Rise of the Omnichannel Shopper Is a Boon for Brick-and-Mortar

New Research Around Consumer Shopping Habits Offers Retailers Insights on Increasing Foot Traffic with an Omnichannel Approach

The past decade was a major turning point for retailers, with legacy brands shifting their business models in response to the emergence of digital-first brands and changing shopping behaviors. Big players have adapted innovative new ways to appeal equally to an in-person and online consumer, i.e. Walmart with Jet.com.

Even so, there remains heightened competition from behemoths (such as Amazon) taking over customers’ wallets and screens. And now, with the rise of the direct-to-consumer brand making shopping more seamless and tailored than ever, retailers are witnessing the rise of the automated shopper who values personalized convenience above all else.

But if we take a step back, we can see that brick-and-mortar locations still live on and in fact, many direct-to-consumer and online-first brands have started to open physical locations. Take Amazon acquiring Whole Foods for example. This pattern of creating an omnichannel experience for consumers has only proven to be more successful for building brand loyalty. What we’re finding is that digital retail’s relevance is extending to the in-store experience and actually helping to drive in-store foot traffic.

It just takes a little convincing to lure consumers in-store

A new report released by Blis entitled “Omnichannel Consumers Treading New Paths to Purchase” shows that shoppers are still willing to go in-store, but they just need a reason to do so. In fact, 35% of consumers actually prefer purchasing in-store rather than online, and 41% of consumers surveyed said they could be swayed to head in-store off the back of a well-timed mobile ad. Further, with 45% of respondents citing an online reservation as a motivating factor for in-store pick-up, a quarter also said they’d be willing to buy in-store and have the purchase shipped to them (with 35% believing in-store purchases are more secure than online).

This provides an opportunity for retailers to capitalize on their consumers’ unique shopping preferences. Tailoring an approach that can move seamlessly from online to in-store and hone in on the elements that matter most to the individual shopper has the potential to increase sales and drive foot traffic.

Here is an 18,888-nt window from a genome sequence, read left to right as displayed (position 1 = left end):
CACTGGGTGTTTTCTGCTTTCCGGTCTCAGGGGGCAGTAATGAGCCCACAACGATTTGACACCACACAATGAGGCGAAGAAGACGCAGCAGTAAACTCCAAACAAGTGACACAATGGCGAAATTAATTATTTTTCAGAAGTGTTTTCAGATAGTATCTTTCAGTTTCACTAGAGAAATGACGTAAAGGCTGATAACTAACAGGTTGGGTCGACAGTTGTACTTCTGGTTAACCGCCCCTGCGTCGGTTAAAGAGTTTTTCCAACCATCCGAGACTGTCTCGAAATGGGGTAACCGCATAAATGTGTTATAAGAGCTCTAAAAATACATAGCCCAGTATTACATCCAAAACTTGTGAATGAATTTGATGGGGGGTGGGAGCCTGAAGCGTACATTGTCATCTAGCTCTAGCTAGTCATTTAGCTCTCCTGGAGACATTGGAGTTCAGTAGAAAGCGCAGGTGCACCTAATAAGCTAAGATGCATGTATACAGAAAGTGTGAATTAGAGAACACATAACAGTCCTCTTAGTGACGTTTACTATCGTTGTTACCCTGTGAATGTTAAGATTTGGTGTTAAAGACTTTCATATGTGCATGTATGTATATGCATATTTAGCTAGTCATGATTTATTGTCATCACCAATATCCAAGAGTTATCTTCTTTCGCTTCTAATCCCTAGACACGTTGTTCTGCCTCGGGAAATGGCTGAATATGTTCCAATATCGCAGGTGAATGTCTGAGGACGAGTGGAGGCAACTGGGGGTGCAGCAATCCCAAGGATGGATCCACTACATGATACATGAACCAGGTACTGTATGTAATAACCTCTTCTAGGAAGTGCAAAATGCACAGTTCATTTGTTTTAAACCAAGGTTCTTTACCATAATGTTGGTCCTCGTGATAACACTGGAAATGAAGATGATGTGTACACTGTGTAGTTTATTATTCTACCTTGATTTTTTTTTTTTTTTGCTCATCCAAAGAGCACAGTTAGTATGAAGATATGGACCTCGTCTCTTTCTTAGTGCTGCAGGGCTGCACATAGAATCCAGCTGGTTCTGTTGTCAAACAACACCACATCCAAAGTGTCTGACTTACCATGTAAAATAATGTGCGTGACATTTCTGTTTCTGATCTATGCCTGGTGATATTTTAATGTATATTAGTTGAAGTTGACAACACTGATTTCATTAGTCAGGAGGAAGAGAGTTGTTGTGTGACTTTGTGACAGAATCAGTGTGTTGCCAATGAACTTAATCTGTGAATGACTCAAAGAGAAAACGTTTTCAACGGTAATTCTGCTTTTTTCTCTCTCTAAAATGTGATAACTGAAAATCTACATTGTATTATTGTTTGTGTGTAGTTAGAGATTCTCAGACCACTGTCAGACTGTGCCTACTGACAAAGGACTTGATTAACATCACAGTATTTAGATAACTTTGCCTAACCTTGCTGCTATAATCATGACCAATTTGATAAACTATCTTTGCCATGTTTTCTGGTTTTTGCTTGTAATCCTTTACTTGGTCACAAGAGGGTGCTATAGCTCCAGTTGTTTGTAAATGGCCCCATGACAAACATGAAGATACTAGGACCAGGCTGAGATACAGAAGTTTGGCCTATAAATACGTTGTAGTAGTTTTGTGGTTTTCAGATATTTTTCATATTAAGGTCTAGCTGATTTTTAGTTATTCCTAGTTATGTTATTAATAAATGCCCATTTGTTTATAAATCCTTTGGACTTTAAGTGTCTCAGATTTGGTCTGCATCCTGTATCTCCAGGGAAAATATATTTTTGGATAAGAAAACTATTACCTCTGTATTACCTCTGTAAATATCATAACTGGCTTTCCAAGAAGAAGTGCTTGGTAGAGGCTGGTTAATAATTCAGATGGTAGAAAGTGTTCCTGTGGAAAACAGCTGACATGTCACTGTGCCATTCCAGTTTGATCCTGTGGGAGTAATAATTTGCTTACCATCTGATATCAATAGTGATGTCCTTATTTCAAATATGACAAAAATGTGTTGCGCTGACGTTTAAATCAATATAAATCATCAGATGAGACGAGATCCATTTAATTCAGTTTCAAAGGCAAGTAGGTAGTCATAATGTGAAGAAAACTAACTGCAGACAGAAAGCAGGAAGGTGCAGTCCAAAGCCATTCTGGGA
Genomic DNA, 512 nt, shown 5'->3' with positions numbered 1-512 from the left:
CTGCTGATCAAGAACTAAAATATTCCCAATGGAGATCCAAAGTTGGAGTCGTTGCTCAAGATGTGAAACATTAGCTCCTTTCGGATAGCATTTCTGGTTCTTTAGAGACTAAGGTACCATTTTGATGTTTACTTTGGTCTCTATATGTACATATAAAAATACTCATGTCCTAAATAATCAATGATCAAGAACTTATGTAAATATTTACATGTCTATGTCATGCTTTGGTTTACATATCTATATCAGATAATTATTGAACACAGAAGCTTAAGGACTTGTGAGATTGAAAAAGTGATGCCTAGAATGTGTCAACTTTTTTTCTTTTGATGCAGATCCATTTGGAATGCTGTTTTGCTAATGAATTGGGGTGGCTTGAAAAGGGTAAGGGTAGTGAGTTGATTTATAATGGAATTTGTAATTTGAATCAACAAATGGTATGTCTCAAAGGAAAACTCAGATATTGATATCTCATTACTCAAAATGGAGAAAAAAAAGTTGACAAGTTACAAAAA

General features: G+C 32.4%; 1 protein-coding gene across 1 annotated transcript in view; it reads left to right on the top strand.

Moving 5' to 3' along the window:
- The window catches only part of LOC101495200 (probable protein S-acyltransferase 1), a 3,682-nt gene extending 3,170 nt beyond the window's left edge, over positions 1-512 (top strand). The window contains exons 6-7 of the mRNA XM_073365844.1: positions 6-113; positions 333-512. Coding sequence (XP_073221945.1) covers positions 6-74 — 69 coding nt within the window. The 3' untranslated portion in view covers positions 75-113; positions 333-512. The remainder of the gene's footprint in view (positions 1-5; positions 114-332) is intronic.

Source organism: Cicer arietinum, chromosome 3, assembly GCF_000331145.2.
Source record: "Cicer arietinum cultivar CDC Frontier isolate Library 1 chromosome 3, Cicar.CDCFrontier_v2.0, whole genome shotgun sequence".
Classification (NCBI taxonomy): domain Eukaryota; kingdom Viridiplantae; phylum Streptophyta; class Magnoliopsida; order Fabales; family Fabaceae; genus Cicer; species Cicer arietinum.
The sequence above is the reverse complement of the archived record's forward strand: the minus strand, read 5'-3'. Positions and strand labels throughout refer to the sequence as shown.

The automated shopper continues to be on the rise

In today’s hyper-connected landscape, consumers are placing a higher premium on convenience and personalization than ever before. As a result, retailers are seeing a rise of an automated shopper who is willing to have an item automatically shipped on a recurring basis. The study found that a majority of consumers — particularly men — are receptive to this subscription model; in fact, 42% of men (vs 30% of women) were keen on automating clothing basics (like underwear), while 35% of men would automate shoe purchases (vs 25% of women). The concept also appeals to the younger 25-34 year old cohort, with 81% receptive to automating shopping (vs 61% for overall consumers).

Brands should target consumers as they make online purchases and identify chances to convert a one-off purchase into an ongoing subscription (with the ability to select delivery or pick-up in-store). By leaning into personalized shopping models, brands will enhance the overall experience and maximize convenience, in turn encouraging brand loyalty and freeing up time for consumers to explore innovative products and concepts in-store.

What will motivate consumers to switch brands?

Despite increasing competition among brands and the struggle for retailers to maintain brand loyalty, the study also revealed some interesting data tied to the influence of discounts for consumers. The findings showed that shoppers are actually less reactive to discounts, with 50% of respondents saying they would need a discount of at least 25% to switch toilet paper brands, and 16% stating that no discount would motivate them, regardless of size.

Overall, despite changing consumer preferences, many retailers are turning to an omnichannel approach to drive traffic from online to in-store and vice versa. As long as retailers can blend the experiences and give shoppers a reason to use both, they should be able to compete in the quickly evolving retail landscape. This lends further proof to the value of location-based consumer insights, which can be instrumental to helping retail brands better understand their customers and ultimately shape their shopping experiences around it. By having a unique, customizable omnichannel strategy, retailers can raise brand loyalty and drive traffic.

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